Surrogacy for female same-sex parents

Brilliant Beginnings has been at the forefront of championing same-sex parents for many years, and helped win legal equality for same-sex parents conceiving through donor conception and surrogacy in 2008. We know that if you are just starting out on a surrogacy journey you may have lots of questions. 

Is surrogacy the right way forward for us?


For clarity, it is not surrogacy where one female partner carries a baby created with eggs from the other – this is fertility treatment or co-maternity.  Surrogacy is, however, an option where neither of you is able to carry a pregnancy and you need the help of a third woman to carry your child. 

Whether surrogacy is the right way forward for you is an immensely personal question. You might be considering whether to continue trying to get pregnant if you have been trying unsuccessfully.  You might be considering surrogacy alongside other alternative family-building paths, such as adoption.  It is important to take the time you need, and to access the right information and support, to make a clear and settled decision.


How will our child feel about being born through surrogacy?


This is a question many same-sex parents think about, whether they are conceiving through surrogacy or another route. Research into outcomes for children born into non-traditional families shows that what matters to children is the quality of their parental relationships rather than the number or gender of their parents.  Read more about research on surrogacy and non-traditional families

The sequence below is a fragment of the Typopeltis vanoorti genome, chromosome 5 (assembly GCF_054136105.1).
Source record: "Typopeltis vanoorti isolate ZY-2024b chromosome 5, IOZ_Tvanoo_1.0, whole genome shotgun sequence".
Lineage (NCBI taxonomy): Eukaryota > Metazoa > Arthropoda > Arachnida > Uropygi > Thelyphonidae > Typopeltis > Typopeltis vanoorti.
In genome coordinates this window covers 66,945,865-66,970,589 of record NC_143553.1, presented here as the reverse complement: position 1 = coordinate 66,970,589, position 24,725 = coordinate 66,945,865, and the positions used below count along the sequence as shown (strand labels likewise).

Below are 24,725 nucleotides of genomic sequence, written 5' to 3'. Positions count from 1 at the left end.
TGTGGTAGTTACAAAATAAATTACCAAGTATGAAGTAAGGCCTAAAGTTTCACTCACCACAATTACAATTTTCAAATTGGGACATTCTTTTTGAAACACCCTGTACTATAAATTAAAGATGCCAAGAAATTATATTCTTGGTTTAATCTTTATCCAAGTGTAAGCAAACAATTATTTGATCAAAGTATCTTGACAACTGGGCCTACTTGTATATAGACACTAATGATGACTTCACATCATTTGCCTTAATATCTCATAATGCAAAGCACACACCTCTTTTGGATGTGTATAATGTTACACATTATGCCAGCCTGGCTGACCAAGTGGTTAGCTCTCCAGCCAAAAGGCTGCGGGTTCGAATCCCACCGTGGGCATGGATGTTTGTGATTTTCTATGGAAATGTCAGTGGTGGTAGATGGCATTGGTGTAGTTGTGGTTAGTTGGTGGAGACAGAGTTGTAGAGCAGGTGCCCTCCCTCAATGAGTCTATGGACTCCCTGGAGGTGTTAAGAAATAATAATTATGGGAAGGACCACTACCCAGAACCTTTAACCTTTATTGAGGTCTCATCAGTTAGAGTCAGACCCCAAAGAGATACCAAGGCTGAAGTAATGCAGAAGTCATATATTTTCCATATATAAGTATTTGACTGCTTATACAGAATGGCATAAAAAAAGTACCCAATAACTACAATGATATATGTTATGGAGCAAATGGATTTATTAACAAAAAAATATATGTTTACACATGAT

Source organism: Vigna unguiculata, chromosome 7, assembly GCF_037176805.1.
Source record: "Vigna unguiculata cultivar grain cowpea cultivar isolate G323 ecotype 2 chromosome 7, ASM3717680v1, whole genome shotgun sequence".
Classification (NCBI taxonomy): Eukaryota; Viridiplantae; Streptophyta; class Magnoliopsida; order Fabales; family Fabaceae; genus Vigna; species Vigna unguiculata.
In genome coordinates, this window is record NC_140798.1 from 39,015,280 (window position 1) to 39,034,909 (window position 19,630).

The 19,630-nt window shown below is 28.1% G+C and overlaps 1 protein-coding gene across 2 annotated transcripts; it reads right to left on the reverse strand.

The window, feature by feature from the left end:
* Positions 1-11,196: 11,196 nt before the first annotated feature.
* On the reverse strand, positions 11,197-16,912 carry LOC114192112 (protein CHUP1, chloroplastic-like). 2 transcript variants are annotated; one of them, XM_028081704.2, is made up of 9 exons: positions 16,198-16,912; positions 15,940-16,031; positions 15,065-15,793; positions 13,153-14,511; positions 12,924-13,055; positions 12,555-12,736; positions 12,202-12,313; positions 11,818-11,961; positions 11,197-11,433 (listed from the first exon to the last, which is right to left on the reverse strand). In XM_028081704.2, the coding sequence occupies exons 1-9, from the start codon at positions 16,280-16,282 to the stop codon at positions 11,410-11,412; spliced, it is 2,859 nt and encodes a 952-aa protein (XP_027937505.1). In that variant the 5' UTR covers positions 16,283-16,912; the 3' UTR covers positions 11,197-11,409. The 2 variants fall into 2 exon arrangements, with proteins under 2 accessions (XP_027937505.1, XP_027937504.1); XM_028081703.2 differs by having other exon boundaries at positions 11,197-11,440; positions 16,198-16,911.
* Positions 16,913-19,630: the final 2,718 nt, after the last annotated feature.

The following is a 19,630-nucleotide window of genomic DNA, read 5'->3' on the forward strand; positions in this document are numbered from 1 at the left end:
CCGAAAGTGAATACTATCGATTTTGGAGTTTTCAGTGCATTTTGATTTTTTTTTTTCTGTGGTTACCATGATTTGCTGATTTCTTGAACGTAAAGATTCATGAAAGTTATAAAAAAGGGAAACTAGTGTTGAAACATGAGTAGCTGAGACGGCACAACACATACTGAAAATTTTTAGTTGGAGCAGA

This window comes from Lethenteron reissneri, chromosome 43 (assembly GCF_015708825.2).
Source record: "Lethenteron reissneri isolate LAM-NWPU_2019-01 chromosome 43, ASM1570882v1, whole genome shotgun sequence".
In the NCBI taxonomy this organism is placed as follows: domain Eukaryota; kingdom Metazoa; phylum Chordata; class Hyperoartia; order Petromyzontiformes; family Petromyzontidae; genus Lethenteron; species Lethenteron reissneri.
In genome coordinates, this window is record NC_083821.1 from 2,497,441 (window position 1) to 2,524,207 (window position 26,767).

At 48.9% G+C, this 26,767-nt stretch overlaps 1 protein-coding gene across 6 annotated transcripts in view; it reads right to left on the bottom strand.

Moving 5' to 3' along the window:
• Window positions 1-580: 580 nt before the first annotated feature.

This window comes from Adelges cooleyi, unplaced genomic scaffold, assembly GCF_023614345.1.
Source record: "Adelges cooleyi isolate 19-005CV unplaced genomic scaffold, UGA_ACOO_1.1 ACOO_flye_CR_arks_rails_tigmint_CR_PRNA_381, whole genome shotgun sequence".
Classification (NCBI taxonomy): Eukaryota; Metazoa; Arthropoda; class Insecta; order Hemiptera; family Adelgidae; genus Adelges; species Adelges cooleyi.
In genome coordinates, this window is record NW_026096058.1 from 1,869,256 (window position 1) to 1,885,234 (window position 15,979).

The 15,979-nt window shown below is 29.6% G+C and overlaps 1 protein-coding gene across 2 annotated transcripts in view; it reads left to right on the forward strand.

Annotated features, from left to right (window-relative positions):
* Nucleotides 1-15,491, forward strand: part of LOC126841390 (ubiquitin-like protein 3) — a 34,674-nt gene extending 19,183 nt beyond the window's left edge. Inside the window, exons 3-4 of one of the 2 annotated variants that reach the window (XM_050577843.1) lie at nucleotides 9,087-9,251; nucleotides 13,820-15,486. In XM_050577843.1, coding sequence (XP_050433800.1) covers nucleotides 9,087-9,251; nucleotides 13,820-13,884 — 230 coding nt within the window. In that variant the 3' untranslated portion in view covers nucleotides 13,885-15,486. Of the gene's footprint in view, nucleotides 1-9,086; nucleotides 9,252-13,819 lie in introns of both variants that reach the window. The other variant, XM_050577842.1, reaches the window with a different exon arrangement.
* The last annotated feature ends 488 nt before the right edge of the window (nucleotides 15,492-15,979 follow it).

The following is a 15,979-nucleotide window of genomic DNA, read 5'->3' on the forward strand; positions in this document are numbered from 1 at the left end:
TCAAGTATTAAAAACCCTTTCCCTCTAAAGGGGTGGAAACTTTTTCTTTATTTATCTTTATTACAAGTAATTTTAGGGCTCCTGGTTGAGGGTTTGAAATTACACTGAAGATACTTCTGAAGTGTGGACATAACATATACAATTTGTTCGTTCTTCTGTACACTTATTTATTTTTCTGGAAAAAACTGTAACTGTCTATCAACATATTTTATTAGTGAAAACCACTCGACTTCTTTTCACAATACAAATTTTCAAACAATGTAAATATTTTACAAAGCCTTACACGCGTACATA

It is, however, important to think about the long term implications and be prepared to talk to your child about how they came into the world, and if possible to keep a connection with your surrogate and sperm donor for your child in the future. 


How does surrogacy work for lesbian couples?


You may be planning to transfer an embryo created with eggs from one of you (and donor sperm) to a gestational surrogate.  If either of you is transgender you might also be able to provide you own sperm. Alternatively you may need the help of an egg and sperm donor as well as a surrogate to conceive a child through surrogacy.  From a UK legal perspective, if neither of you is able to use your own gametes this will have significant implications in terms of your surrogacy options.  We would recommend seeking early legal advice and our sister organisation NGA Law can help you.


Should we stay in the UK or go overseas for surrogacy?


This is one of the most important early questions to explore.  About half of UK parents through surrogacy conceive with the help of a UK surrogate while the other half choose international surrogacy (usually in the USA).  The right decision for you will depend on your timescale, budget, attitude to risk and the kind of surrogacy journey you are hoping for.


Where do we start?


Surrogacy is a big decision, and something you need to feel prepared for.  Browse our Knowledge Centre or contact us to arrange a personal Surrogacy Consultation.

Want personalised advice?

Explore our services to find out more about the bespoke advice we can offer.

Related articles

How much does surrogacy cost?

How long does surrogacy take?

Talking to your child born through surrogacy

Still have questions?

Don’t worry, you are not alone.  We are here to help however we can.